The second one is our passion for compliance. Not only complying with the law, rules and regulations - that is obvious - but also complying with the best practices. We have a whole management system inside operations for that. We have our own high standards.

The third, of course, is that we have to be competitive. In other words, we have to run our operations at the highest level of efficiencies. And also with a passion to eradicate waste. Waste benefits nobody and consumers are not willing to pay the price to get waste.

These are the three Cs of the Nestle Continuous Excellence approach. We delight the consumer, we excel in compliance, and we deliver competitive advantage.


Image: Nestle's instant soup.
Photographs: Courtesy, Nestle.
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You have said creating shared value is core to Nestle's operations. What do you mean?

Creating shared value is a process, it is how Nestle does business, as simple as that. It's about creating economic value not only for your shareholders, but also the society at large.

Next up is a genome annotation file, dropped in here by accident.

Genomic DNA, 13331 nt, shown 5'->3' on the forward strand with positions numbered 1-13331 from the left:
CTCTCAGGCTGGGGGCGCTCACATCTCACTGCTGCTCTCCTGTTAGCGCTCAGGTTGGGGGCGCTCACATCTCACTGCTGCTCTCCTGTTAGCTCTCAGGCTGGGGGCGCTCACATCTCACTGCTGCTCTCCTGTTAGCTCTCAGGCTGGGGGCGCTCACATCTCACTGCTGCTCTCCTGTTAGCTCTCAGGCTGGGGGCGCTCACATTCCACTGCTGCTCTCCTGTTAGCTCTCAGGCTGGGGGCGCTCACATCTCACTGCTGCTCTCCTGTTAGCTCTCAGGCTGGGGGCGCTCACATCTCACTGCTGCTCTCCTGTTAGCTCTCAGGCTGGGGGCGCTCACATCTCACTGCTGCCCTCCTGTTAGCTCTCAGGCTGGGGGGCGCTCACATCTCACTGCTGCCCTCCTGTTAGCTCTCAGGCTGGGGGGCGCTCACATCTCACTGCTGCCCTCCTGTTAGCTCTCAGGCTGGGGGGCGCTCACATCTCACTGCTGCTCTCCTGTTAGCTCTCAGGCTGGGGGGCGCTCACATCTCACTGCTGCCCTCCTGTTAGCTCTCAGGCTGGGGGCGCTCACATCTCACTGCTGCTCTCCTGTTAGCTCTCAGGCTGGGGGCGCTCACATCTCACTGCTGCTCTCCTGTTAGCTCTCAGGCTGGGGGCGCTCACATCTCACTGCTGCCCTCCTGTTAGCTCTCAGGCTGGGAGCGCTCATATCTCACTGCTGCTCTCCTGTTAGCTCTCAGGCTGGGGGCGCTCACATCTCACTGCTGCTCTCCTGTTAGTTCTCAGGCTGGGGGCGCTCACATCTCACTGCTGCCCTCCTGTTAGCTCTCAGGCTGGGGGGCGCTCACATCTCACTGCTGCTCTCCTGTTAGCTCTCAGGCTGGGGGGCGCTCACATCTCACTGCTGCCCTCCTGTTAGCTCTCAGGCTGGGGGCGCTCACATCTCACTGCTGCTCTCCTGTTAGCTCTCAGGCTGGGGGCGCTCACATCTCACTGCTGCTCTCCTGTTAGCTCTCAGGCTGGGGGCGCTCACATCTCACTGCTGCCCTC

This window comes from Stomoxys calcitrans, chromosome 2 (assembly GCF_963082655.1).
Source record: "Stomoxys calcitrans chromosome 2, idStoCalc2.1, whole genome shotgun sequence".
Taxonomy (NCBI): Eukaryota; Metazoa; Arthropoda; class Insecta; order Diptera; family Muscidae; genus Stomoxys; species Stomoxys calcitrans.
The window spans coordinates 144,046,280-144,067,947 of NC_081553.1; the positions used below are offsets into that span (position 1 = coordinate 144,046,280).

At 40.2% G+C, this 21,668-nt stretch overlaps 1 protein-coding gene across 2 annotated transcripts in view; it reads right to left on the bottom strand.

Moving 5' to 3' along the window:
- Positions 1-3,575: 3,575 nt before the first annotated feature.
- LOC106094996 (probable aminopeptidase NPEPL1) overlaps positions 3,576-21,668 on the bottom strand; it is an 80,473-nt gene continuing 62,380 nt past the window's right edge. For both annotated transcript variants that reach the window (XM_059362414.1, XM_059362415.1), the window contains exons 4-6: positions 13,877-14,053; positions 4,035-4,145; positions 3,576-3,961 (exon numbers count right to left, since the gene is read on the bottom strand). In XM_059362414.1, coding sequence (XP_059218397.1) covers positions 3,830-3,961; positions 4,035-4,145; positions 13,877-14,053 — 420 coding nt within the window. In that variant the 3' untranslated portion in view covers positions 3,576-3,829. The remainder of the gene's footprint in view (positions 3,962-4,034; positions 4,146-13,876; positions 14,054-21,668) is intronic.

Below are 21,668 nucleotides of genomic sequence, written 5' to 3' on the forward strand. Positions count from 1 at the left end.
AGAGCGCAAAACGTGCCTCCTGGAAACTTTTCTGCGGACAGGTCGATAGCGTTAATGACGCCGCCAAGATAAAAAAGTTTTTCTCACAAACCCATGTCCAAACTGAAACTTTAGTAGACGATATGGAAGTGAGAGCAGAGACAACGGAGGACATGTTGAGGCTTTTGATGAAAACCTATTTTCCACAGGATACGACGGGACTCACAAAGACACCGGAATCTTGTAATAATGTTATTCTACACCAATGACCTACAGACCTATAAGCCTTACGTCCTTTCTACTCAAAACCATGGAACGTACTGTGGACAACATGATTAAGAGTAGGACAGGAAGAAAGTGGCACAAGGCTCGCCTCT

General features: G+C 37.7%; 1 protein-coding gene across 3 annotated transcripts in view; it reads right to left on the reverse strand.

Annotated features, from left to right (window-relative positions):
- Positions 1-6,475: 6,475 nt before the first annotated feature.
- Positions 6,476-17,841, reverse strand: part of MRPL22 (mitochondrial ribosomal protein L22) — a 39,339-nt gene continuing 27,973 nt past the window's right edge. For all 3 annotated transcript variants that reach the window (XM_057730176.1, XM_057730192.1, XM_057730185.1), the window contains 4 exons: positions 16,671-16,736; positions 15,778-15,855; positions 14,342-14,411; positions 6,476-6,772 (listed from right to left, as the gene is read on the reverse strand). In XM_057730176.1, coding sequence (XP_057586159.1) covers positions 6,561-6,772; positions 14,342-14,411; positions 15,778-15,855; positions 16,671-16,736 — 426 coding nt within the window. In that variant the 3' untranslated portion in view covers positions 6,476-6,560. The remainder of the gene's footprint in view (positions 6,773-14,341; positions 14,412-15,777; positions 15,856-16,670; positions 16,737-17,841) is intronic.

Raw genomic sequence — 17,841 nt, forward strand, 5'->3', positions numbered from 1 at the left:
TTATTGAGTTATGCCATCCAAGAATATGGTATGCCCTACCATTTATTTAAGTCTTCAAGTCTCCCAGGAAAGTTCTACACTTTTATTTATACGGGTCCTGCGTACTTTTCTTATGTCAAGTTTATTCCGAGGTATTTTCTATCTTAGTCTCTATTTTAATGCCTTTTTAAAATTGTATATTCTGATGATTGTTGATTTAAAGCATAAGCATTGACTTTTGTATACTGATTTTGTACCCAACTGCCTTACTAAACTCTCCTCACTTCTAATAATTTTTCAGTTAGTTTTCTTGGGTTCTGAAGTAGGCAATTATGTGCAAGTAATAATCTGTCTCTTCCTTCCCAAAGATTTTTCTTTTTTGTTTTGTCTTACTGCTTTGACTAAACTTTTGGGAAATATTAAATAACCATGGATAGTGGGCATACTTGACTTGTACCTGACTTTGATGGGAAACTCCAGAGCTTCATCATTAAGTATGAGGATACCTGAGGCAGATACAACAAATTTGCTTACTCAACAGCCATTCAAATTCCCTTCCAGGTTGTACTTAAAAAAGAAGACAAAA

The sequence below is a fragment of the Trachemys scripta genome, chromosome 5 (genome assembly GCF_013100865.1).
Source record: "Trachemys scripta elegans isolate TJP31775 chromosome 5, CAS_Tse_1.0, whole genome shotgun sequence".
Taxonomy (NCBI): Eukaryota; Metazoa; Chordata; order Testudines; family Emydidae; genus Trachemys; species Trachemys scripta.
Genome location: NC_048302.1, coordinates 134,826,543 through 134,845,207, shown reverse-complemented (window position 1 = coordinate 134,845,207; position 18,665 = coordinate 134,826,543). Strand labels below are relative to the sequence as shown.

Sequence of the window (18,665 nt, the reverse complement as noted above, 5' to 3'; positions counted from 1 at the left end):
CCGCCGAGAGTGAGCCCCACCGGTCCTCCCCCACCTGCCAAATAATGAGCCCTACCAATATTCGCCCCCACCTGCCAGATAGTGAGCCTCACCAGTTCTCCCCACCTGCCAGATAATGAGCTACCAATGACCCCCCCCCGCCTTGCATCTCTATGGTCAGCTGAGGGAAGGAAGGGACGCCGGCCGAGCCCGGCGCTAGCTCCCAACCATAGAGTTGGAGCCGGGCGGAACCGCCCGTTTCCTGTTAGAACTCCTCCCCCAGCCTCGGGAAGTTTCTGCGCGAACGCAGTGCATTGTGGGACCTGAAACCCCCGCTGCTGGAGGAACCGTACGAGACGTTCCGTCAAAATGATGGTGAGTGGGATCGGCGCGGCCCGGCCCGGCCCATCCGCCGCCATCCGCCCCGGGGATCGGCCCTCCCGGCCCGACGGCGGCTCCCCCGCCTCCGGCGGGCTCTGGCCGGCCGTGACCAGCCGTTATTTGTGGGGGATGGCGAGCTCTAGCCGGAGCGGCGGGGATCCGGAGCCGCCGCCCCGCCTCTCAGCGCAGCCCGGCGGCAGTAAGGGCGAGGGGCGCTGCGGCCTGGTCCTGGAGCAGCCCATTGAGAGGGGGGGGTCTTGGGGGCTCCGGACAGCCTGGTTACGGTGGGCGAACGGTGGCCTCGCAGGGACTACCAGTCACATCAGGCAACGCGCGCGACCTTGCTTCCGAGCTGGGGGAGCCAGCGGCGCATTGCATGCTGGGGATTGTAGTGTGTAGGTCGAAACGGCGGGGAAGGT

If you create value only for your shareholder, clearly you don't have a long-term proposition. In India, we try to create value for close to 200,000 farmers - their income depends on whether we are successful or not. 

It is all about engaging with the society at large. For instance, if you want to create value for the society, you have to behave from an environmental point of view. We are very demanding on ourselves. We have been able to reduce energy consumption significantly.

For instance, at Nestle India there has been a 33 per cent energy reduction in the last six years, and in the last 10 years, it's more than 60 per cent.